What limits biomass is energy throughput. In theory, if an organism is added to a tank that can break down organic material that would otherwise end up in the filter, that organism would add to the biomass of the tank. So, if snails are eating 'food' that is otherwise unused in the tank (such as dead plant material) yes, they would add to the biomass per cubic metre of water.
With that said, the biological filter is the key thing here! Anything not consumed by the snails would end up in the filter, and such material would be broken down by fungi and bacteria anyway. And they would be adding to the biomass themselves. Perhaps not noticeably, but they'd be adding something. Since each bacterium has a short lifespan, there isn't the persistent mass of them visible in the same way as a single snail, but in terms of mass of bacteria that live and die across months or years, it'd presumably work out similar.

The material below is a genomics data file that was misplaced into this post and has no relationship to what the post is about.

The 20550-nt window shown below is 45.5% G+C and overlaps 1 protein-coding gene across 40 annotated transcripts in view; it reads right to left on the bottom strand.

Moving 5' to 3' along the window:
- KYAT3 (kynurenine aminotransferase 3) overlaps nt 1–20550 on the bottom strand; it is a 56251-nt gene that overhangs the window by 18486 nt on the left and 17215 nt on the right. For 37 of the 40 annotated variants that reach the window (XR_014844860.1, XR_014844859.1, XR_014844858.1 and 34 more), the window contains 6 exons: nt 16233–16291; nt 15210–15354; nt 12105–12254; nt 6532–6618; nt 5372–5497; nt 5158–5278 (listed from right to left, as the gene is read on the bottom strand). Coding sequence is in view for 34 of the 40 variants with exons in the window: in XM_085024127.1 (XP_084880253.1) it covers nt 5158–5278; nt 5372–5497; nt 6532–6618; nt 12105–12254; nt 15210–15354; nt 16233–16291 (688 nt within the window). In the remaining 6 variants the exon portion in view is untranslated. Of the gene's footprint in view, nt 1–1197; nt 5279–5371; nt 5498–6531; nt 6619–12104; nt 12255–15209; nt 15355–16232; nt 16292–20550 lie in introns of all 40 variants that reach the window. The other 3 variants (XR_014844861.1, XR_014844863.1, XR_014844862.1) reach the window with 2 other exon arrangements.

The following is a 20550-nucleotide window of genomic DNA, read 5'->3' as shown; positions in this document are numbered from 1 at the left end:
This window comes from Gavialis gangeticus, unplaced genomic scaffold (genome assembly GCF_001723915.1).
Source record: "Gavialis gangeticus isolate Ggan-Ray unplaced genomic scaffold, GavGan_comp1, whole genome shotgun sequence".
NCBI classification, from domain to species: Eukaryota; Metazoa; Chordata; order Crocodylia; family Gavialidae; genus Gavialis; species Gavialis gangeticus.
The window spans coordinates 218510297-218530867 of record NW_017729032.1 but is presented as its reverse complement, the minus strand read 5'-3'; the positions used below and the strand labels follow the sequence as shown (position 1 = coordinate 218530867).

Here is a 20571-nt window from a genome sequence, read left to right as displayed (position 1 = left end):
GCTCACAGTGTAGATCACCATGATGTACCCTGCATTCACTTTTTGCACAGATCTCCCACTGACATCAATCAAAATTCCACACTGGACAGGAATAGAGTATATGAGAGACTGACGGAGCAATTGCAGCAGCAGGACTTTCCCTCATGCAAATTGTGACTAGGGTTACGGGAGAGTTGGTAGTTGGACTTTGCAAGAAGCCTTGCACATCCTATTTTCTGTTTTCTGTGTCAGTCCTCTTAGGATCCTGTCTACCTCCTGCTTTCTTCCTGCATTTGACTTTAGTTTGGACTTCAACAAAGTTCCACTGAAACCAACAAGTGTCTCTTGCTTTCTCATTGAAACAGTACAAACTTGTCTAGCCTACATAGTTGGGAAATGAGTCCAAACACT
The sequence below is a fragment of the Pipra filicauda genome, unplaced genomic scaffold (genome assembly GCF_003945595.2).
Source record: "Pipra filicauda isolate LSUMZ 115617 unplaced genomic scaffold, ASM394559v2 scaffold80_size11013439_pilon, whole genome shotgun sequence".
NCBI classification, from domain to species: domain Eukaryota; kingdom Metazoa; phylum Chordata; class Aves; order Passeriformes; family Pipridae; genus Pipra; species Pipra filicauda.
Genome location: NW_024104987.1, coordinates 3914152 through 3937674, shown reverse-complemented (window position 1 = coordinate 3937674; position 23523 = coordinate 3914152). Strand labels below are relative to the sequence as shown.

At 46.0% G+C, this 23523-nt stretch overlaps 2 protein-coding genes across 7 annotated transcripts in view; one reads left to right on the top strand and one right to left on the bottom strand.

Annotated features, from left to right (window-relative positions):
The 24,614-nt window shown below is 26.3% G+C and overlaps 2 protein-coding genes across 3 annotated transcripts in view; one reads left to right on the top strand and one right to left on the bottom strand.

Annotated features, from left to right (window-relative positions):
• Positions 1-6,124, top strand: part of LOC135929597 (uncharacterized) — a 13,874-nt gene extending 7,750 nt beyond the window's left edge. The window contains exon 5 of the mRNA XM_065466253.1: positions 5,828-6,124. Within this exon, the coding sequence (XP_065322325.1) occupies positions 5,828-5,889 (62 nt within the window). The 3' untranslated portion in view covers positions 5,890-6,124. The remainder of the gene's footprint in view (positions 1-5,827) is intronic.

Also important: the idea that fish faeces are eaten by snails, and their faeces are eaten by more snails, and so on, is bogus. If nothing else, there's diminishing returns each time food passes through the gut of something. If there's 100 joules of energy in the food your fish eats, some fraction, say, 10 joules comes out as faeces. Some nutrients, like protein, will be better absorbed than other nutrients, and water soluble vitamins and minerals are lost very quickly, So while it's true some fish faeces might be eaten by snails, it's not going to be a massively rewarding source of food for them.
Since snails have a very low metabolic rate, the amount of oxygen consumed, and ammonia excreted, is generally negligible compared with the fish in an aquarium.